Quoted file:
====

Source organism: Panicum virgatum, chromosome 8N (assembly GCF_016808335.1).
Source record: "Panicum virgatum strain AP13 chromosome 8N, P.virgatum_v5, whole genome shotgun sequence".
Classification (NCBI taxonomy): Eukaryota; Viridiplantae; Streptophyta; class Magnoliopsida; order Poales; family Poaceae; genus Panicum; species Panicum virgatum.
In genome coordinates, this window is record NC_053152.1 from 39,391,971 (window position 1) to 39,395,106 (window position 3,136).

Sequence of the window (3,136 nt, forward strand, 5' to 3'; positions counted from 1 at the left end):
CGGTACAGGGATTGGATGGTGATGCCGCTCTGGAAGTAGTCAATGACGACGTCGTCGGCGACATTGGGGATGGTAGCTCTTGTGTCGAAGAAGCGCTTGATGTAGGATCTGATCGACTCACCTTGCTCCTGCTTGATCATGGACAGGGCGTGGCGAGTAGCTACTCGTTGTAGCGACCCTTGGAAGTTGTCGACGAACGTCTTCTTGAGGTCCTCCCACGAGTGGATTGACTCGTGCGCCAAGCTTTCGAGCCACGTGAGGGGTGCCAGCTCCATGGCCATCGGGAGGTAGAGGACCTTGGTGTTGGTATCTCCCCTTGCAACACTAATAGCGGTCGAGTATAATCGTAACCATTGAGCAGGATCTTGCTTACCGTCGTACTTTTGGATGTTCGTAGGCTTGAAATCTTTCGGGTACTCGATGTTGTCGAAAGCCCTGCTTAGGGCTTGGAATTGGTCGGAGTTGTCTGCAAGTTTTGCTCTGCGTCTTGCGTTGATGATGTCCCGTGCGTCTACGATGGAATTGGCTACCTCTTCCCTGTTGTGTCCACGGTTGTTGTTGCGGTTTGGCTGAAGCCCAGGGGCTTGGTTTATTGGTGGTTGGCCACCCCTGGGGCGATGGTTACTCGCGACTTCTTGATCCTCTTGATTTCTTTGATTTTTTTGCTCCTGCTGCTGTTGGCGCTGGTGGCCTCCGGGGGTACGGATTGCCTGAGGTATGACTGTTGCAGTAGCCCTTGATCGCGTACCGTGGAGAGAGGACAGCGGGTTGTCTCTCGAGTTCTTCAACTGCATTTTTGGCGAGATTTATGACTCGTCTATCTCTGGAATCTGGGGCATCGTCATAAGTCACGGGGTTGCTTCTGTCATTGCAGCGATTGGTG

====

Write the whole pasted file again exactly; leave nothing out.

Source organism: Panicum virgatum, chromosome 8N (assembly GCF_016808335.1).
Source record: "Panicum virgatum strain AP13 chromosome 8N, P.virgatum_v5, whole genome shotgun sequence".
Classification (NCBI taxonomy): Eukaryota; Viridiplantae; Streptophyta; class Magnoliopsida; order Poales; family Poaceae; genus Panicum; species Panicum virgatum.
In genome coordinates, this window is record NC_053152.1 from 39,391,971 (window position 1) to 39,395,106 (window position 3,136).

Sequence of the window (3,136 nt, forward strand, 5' to 3'; positions counted from 1 at the left end):
CGGTACAGGGATTGGATGGTGATGCCGCTCTGGAAGTAGTCAATGACGACGTCGTCGGCGACATTGGGGATGGTAGCTCTTGTGTCGAAGAAGCGCTTGATGTAGGATCTGATCGACTCACCTTGCTCCTGCTTGATCATGGACAGGGCGTGGCGAGTAGCTACTCGTTGTAGCGACCCTTGGAAGTTGTCGACGAACGTCTTCTTGAGGTCCTCCCACGAGTGGATTGACTCGTGCGCCAAGCTTTCGAGCCACGTGAGGGGTGCCAGCTCCATGGCCATCGGGAGGTAGAGGACCTTGGTGTTGGTATCTCCCCTTGCAACACTAATAGCGGTCGAGTATAATCGTAACCATTGAGCAGGATCTTGCTTACCGTCGTACTTTTGGATGTTCGTAGGCTTGAAATCTTTCGGGTACTCGATGTTGTCGAAAGCCCTGCTTAGGGCTTGGAATTGGTCGGAGTTGTCTGCAAGTTTTGCTCTGCGTCTTGCGTTGATGATGTCCCGTGCGTCTACGATGGAATTGGCTACCTCTTCCCTGTTGTGTCCACGGTTGTTGTTGCGGTTTGGCTGAAGCCCAGGGGCTTGGTTTATTGGTGGTTGGCCACCCCTGGGGCGATGGTTACTCGCGACTTCTTGATCCTCTTGATTTCTTTGATTTTTTTGCTCCTGCTGCTGTTGGCGCTGGTGGCCTCCGGGGGTACGGATTGCCTGAGGTATGACTGTTGCAGTAGCCCTTGATCGCGTACCGTGGAGAGAGGACAGCGGGTTGTCTCTCGAGTTCTTCAACTGCATTTTTGGCGAGATTTATGACTCGTCTATCTCTGGAATCTGGGGCATCGTCATAAGTCACGGGGTTGCTTCTGTCATTGCAGCGATTGGTG